Can Thought Vectors Deliver Human-Level Reasoning?
By transforming words into vectors that can be processed with deep learning techniques, Google pushed the accuracy of its search engine to new heights. Now we’re on the cusp of realizing the next logical step: the creation of thought vectors that may open the door to the sort of natural reasoning that has so far eluded AI.
One person who’s closely tracking the progress in natural language processing (NLP) is Hadayat Seddiqi, director of machine learning at legal tech company InCloudCounsel. Seddiqi foresees a day when AI will deliver semantic understanding of large amounts of written text via thought vectors.
We’re not quite there yet, however. According to Seddiqi, reaching an advanced level of semantic understanding in AI will require several key milestones.
The first milestones was the use of keywords for search engines. This was one of the first use cases of an AI that understands natural language, Seddiqi says. There are two main challenges with keywords: describing what you’re looking for, and finding items that are similar to your description, he tells Datanami.
“The description problem was first solved by using explicit keywords,” he says. “Then, the search for similar items was reduced to finding items that were exactly the same. This obviously doesn’t allow for wiggle room, which is necessary given the fuzzy nature of language.”
What we really want, he continues, is a way to expand the description with synonyms and other semantically related words. “But this requires a lot of manual effort, which doesn’t scale because mapping out every word and its relationships is a gargantuan effort that isn’t even all that well defined.”
The next milestone on the path to semantic AI was reached several years ago with the advent of word vectors.
With a word vector, a single word is transformed into a column of hundreds of numbers that represent that word within the context of other words around it. It’s a more evolved approach to NLP than older methods, such as one-hot encoding, writes Jayesh Bapu Ahire in “Introduction to Word Vectors.”
“In essence, traditional approaches to NLP, such as one-hot encodings, do not capture syntactic (structure) and semantic (meaning) relationships across collections of words and, therefore, represent language in a very naive way,” Ahire writes.
By applying this concept on Web-scale data, Seddiqi says, we’re able to automate what previously required the manual effort of skilled people.
The next milestone is thought vectors, which Seddiqi also calls “sentence vectors.”
“It’s not always the case that you can describe what you’re looking for with just a collection of keywords, he says. “Sometimes you want to express a more complex idea, which you can do by putting certain words in a particular order, otherwise known as a phrase or sentence.”
The thought vector was created by basically extrapolating the word vector approach to deal with longer strings of text — essentially creating larger arrays of word vectors. AI researcher Geoff Hinton is credited with driving this advance.
“This enables the expression of rich semantics that weren’t available before, opening the door to a type of search not previously possible,” Seddiqi says. “This technology was found to work in 2018, and it’s not unreasonable to say it will mature and become more widely adopted within the next few years based on current research progress.”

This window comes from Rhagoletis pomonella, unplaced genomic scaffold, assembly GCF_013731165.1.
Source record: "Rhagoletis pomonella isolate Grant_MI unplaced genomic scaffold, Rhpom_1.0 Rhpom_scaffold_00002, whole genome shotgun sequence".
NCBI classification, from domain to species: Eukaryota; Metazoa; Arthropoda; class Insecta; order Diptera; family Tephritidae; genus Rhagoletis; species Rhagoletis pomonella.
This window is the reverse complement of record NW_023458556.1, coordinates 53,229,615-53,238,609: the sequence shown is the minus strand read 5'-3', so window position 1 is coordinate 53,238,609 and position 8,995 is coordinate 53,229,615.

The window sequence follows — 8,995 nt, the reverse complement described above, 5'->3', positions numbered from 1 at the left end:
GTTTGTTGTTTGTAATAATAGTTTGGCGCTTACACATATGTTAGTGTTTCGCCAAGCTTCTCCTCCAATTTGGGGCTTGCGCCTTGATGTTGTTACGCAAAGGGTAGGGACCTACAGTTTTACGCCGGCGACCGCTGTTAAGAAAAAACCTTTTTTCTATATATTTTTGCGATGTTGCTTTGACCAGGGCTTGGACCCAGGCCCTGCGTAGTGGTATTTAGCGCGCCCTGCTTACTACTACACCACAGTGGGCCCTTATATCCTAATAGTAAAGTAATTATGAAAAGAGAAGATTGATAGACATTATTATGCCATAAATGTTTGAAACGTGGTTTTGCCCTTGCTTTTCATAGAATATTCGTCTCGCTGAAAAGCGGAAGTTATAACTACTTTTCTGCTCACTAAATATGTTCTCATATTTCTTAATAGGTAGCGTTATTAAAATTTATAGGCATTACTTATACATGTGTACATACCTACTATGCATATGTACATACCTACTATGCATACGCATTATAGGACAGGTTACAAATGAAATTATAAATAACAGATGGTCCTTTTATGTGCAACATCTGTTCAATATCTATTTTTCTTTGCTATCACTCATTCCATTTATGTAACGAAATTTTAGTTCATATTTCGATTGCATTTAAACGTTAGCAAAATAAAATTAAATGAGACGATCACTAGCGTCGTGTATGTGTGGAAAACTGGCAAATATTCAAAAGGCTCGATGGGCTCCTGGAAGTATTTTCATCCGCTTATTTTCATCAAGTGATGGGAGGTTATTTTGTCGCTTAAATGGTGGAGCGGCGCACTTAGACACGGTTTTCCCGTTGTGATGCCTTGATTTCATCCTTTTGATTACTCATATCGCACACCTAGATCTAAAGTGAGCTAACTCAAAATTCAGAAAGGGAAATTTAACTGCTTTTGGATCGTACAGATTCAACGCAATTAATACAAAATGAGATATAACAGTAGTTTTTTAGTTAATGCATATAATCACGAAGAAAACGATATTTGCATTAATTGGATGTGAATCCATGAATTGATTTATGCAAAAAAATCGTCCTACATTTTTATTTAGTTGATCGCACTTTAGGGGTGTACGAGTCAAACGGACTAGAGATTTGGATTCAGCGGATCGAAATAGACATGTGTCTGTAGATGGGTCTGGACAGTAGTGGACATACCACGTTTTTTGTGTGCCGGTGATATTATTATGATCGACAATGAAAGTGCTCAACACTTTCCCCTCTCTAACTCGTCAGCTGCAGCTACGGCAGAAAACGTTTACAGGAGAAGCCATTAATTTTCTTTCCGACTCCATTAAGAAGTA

We’re probably a few years away from broad adoption of thought vectors. In the meantime, we can take some time to ponder the ramifications of this exciting new technology, and how it will impact business.
Seddiqi says there’s a clear pattern of hierarchy emerging in the progression of word vectors to thought vectors.
“We’re getting closer to AI understanding ideas at a sentence level using similar techniques from the word level and scaling them up,” he says. “This opens up exciting applications for AI understanding ideas requiring paragraphs, entire documents, or even entire books.
While NLP software is progressing at a rapid clip, there are sizable hardware barriers that stand between the present and the age of machines with human-like reasoning capabilities.
Hinton hinted at the future of thought vectors in 2015 speech to the Royal Society in London, where the Google researcher said:
“If we convert a sentence into a vector that captures the meaning of the sentence, then Google can do much better searches; they can search based on what’s being said in a document. Also, if you can convert each sentence in a document into a vector, then you can take that sequence of vectors and [try to model] natural reasoning. And that was something that old fashioned AI could never do.”
One could theoretically take all the documents the world has ever generated, encode them as thought vectors, and run them through a massive neural network. If one could do this, the resulting AI model could be expected to have the same level of reasoning as a human, Hinton said.
“To understand it at a human level, we’re probably going to need human level resources and we have trillions of connections [in our brains],” Hinton continued. “But the biggest networks we have built so far only have billions of connections. So we’re a few orders of magnitude off, but I’m sure the hardware people will fix that.”